Montgomery, birthplace of civil rights movement, elected its first black mayor in 200 years
In the two centuries since its founding, Alabama’s capital of Montgomery and the birthplace of the civil rights movement has never had a black mayor.
That changed Tuesday when Montgomery County probate judge Steven Reed won a runoff election to become the first black mayor of the city founded in 1819. He defeated television station owner David Woods by more than 16,000 votes.
“Let the record show tonight, above all … what we can do when we come together in this city and we build around positivity, around opportunity, and all the things that tie us together versus those things that keep us apart,” Reed told supporters at a rally turned victory party.
Alabama’s second-largest city is a city of contrasts. While it’s the birthplace of the civil rights movement, it was also the first capital of the Confederacy early in the Civil War, and many streets and schools still bear Confederate names.
Montgomery later became the site of Rosa Parks’ famed bus boycott in 1955 and Dr. Martin Luther King Jr.’s Dexter Avenue Baptist church, as well as the destination of the 1965 Selma-to-Montgomery protest marches that were met with brutal police violence and led to the Voting Rights Act.
Residents stunned by historic win
Montgomery resident Janay Smith, 48, said her heart has not stopped racing since Reed won.
“I am a lifelong resident of Montgomery. My family, I come from maybe about four generations of activists and community leaders. Many of those who came before me are now deceased and didn’t get a chance to see this. But I’m so proud of my city,” Smith said. “… My city, little bitty Montgomery, Alabama, a place known for racial tension actually came together and did something positive and historic.”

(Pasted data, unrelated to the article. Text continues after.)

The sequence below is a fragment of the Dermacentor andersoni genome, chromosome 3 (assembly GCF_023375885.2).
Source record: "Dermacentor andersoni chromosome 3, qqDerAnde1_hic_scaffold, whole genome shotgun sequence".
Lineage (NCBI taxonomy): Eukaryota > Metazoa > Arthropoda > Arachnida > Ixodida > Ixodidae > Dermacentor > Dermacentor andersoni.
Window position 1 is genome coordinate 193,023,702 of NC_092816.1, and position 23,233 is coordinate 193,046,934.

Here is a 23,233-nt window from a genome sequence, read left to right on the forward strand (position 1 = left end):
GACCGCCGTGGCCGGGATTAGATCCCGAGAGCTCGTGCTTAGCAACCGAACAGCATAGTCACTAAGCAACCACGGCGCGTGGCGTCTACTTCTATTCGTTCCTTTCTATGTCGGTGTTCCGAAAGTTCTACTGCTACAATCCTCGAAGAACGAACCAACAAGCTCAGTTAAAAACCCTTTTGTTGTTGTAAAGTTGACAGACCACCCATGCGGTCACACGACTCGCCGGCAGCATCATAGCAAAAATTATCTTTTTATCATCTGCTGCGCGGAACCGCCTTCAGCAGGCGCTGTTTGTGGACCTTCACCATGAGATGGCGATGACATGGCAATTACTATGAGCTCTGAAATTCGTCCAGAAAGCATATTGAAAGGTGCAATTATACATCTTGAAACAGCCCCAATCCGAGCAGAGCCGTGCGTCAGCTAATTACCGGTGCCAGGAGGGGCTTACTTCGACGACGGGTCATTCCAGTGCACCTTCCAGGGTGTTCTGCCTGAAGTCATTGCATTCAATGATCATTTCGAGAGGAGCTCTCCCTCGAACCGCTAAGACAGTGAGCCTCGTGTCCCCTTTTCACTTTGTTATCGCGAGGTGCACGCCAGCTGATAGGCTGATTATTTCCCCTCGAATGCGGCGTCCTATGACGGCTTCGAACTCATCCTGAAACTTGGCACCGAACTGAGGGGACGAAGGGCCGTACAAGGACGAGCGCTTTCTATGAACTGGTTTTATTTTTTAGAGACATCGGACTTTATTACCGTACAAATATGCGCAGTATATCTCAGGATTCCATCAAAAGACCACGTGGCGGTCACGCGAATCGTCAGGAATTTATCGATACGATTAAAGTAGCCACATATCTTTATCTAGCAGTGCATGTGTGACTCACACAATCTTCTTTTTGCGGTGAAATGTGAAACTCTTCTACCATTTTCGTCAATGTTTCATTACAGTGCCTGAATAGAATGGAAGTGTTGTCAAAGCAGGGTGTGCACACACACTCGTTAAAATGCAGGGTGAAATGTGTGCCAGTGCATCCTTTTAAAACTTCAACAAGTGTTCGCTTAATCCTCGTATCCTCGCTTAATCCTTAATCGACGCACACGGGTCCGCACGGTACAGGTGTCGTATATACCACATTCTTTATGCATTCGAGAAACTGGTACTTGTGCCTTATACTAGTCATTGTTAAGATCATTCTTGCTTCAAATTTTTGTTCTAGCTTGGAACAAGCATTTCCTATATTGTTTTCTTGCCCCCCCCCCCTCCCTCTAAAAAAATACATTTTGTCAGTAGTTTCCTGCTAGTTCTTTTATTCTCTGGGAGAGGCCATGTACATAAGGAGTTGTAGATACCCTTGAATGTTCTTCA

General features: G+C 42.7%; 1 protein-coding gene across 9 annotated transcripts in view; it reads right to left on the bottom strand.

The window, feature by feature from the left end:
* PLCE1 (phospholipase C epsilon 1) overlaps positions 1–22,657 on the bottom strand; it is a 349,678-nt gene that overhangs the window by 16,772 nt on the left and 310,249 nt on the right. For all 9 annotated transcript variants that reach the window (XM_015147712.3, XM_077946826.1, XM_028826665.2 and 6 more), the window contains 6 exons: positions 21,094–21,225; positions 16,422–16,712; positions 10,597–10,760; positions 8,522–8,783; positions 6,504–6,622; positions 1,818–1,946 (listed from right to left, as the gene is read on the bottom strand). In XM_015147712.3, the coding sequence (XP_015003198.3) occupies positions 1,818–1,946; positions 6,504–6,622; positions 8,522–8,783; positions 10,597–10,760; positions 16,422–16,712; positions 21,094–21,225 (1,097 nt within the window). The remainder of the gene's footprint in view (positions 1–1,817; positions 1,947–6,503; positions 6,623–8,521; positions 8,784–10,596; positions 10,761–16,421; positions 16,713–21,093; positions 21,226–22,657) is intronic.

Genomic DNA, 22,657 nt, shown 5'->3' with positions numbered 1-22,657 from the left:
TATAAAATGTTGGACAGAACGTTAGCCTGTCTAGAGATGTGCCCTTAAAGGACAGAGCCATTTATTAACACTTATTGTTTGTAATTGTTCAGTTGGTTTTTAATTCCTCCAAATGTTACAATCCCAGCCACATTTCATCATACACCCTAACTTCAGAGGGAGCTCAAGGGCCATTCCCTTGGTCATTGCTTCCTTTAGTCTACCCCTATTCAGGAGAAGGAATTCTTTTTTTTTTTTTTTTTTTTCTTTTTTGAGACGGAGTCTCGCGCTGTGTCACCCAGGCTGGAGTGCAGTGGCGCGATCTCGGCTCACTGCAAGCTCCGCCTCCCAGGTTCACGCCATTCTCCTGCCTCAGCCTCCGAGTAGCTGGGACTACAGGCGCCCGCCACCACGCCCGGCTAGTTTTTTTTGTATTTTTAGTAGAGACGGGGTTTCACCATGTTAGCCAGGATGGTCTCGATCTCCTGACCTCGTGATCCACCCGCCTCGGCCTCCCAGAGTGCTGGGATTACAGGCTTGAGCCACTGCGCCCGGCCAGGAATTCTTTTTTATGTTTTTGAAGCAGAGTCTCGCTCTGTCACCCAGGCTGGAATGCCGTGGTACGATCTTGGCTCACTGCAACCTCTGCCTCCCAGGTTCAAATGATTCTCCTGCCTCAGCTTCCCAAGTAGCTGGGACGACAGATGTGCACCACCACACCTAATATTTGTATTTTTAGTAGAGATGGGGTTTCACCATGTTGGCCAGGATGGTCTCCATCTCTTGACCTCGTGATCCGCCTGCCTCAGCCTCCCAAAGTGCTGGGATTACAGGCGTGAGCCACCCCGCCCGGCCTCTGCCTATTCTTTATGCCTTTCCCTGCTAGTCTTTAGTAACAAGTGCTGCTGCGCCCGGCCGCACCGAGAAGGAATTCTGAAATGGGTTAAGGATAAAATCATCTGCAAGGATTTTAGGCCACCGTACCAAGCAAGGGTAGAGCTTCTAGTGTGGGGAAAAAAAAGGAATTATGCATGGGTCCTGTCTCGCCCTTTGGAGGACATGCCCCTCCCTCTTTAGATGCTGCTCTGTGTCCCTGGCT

Sixty percent of Montgomery’s roughly 200,000 residents are black or African-American, according to the US Census.
Tiffany Pickens, 31, said the city has never been represented in a way that mirrors its demographics.
“Tonight is important, as a person of color, from a place with the history that Montgomery has, to see the city being represented by a person who shares values and understands the history of the city and who understands the struggle of this space is a huge deal … makes me feel like I did when I watched President Obama take office.”
A lot of people never thought this day would come, Pickens said.
“It was something that you never fathom but you hope for, you never expect to actually see it. And I did.”
Dorsey Nelson, 67, who was born and raised in Montgomery, said he hopes the new mayor will continue to build on the progress made by the previous one.
“Not only that, he’s gonna bring this town together, black and white people. I mean it’s like – know I use the term black simply because he’s black, but we’re not gonna measure him by his color. We’re going to measure him by what he does for the city of Montgomery,” he said.
The sentiment was not just limited to African-Americans.
“I am a woman. I am white. I live in Montgomery, Alabama and I voted for Steven Reed,” said Elizabeth Woodson, 26. ” … I grew up in Connecticut. I’ve lived in Montgomery since the beginning of last year. It was an obvious logical and correct choice. Reed’s extremely experienced, but more importantly … he represents the majority of the city and democracy is about majority. So that I think is very important.”
With about 98% of precincts reporting, according to the Montgomery County Election Center, Reed won 32,511 votes while Woods got 15,891 votes.
Reed and Woods received the most votes in August in the city’s 12-person primary, leading to Tuesday’s run-off. In that vote, Reed got 42% while Woods earned about 25%, WSFA reported.
Todd Strange, Montgomery’s mayor since 2009, was not running for reelection.